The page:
A tale from a survivor:
Tuesday, June 5, 2001
Had kind of a rough time with my shrink today. He was actually at the point of asking me about termination. I wasn't quite ready for that, and asked if we could just switch to every three weeks. We agreed on this, then I ended up talking about my mom and school and a bunch of shit. I started thinking about this stuff in ways I've never thought of it.
It wasn't until I was writing in my journal about the horrors of school that I thought about the fact that my mom never stood up for me for anything. I was never allowed to get mad, and nobody in her family was either. She could get pissed at me and scream and yell, but I'd catch hell if I even seemed a little pissed off. So she did a fairly good job of training out any of my ability to express anger in any way. I never saw my mom get mad at anyone, except me.
So today I started thinking about the fact that I'm pretty pissed off at her about a lot of things. Namely, the fact that she didn't really take care of me. She didn't stand up for me with things at school, just told me it wouldn't last forever and I just needed to take it. The only way I knew how to get attention was to be sick, and she loved it when I was. I had more tests and procedures and things done to me at an early age than most people have had in their lives. I talk about it sometimes but always in kind of a peripheral way, sort of detached and joking about it.
The truth is that a lot of this shit was pretty close to torture. I mean, real honest physical torture. I was talking to David, my shrink, about school and getting beat up all the time and medical procedures, and I joked that "at least it gave me a very high tolerance for pain." He told me that was really sad, and that people aren't supposed to have high pain tolerances. Then he started talking about torture victims and how the stuff that hurts a lot at first doesn't hurt so much after a while, and that after a long period of increasing pain being inflicted, the things that hurt like hell at first are barely even felt.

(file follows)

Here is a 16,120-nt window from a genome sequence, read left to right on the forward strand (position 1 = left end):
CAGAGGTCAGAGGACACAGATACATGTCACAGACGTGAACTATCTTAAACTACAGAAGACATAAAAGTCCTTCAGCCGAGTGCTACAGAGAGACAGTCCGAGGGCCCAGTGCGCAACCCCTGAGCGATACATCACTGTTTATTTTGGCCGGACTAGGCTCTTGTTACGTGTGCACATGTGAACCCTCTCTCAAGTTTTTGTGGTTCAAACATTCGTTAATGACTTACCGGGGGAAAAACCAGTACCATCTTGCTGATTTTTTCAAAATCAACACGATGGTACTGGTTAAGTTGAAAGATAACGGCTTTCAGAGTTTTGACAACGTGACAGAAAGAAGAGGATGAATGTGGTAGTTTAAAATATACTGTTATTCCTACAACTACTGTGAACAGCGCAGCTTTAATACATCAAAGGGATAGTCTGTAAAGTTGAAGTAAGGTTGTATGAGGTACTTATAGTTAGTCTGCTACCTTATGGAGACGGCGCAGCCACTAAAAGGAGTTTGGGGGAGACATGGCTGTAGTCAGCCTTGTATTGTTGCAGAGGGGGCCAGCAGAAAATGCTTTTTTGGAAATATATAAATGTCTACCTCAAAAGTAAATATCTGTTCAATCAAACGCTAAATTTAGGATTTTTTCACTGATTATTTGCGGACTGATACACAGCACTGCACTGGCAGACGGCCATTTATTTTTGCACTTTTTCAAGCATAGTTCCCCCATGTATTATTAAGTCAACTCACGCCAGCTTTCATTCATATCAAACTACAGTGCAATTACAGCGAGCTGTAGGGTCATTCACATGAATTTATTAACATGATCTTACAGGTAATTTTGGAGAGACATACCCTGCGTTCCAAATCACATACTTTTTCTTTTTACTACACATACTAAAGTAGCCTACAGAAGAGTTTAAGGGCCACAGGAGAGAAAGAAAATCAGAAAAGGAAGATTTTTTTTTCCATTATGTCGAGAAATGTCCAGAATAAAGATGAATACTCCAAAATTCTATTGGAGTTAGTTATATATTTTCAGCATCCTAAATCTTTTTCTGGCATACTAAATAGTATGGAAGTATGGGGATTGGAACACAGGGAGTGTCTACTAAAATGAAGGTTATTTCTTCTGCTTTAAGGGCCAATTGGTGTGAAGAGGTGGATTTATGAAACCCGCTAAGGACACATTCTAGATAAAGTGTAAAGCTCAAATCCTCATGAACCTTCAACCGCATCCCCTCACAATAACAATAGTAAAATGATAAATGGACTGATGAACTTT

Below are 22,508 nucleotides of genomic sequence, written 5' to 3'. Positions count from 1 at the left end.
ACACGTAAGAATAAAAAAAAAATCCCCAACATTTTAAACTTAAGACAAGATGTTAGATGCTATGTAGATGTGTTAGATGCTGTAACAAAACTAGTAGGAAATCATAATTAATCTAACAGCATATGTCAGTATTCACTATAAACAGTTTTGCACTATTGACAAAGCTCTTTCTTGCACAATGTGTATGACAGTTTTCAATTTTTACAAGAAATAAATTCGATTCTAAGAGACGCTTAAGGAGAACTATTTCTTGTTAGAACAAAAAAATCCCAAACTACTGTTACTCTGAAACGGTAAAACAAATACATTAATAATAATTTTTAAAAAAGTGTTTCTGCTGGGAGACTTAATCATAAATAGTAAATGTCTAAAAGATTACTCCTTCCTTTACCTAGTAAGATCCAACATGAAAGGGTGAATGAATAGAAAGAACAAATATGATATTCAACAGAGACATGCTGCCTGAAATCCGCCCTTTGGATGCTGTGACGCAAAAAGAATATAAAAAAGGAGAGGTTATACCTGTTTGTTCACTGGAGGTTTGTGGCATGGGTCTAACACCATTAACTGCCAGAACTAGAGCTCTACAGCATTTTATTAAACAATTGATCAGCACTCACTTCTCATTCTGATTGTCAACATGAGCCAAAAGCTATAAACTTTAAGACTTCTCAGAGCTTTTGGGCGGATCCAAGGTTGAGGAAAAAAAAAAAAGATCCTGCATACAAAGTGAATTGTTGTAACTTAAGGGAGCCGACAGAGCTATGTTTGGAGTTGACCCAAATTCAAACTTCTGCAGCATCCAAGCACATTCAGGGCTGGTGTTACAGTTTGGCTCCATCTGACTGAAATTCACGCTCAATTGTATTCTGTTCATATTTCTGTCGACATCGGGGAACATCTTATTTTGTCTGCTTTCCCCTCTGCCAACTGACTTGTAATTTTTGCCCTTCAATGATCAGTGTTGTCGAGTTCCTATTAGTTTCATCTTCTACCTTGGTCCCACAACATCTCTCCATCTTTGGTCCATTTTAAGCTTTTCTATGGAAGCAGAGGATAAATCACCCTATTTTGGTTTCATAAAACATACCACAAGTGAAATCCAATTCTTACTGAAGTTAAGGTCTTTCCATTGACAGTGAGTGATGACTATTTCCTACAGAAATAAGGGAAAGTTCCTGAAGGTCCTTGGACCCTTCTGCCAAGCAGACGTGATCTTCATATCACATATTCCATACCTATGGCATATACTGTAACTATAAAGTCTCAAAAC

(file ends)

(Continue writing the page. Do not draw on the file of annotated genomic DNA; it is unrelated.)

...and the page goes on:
This got me real sad. I've had giant tubes shoved up my ass, cameras rammed down my throat multiple times. Giant machines pointed at me and sticky stuff with wires covering my head. I've been given tests for people with bad hearts and had to wear electrodes attached to my body, connected to little walkman things for days at a time.
I've had more needles rammed in my veins drawing blood than I can even remember. Shots beyond number. I've had needles shoved deep in my wrists, probing around for arteries that are hard to find. I've had needles jabbed in the muscles of my thighs and then been told to lift my legs while the doctor moves the needle back and forth.
I spent one Thanksgiving in the hospital on such high does of corticosteroids that I was having psychotic episodes. I didn't sleep for four days, and cried constantly. The reason for me being in the hospital is because the level of steroid they were giving me was dangerously high, and they wanted me someplace where they could resuscitate me if my heart stopped. My nose bled constantly the entire time.
I was in the hospital for Christmas once when I wasn't even sick, and didn't even feel sick. They wanted me as an inpatient because the wanted to make sure I didn't have cancer. Tests all day long every day. Waiting rooms and gurneys and IVs and needles and tubes. This guy sticks shit in your eyes to dilate your pupils and then shines bright lights in them in a dark room. Then go to the next guy who strips you naked while you still can't see yet and starts examining your testicles, saying, "hmm they seem a little small."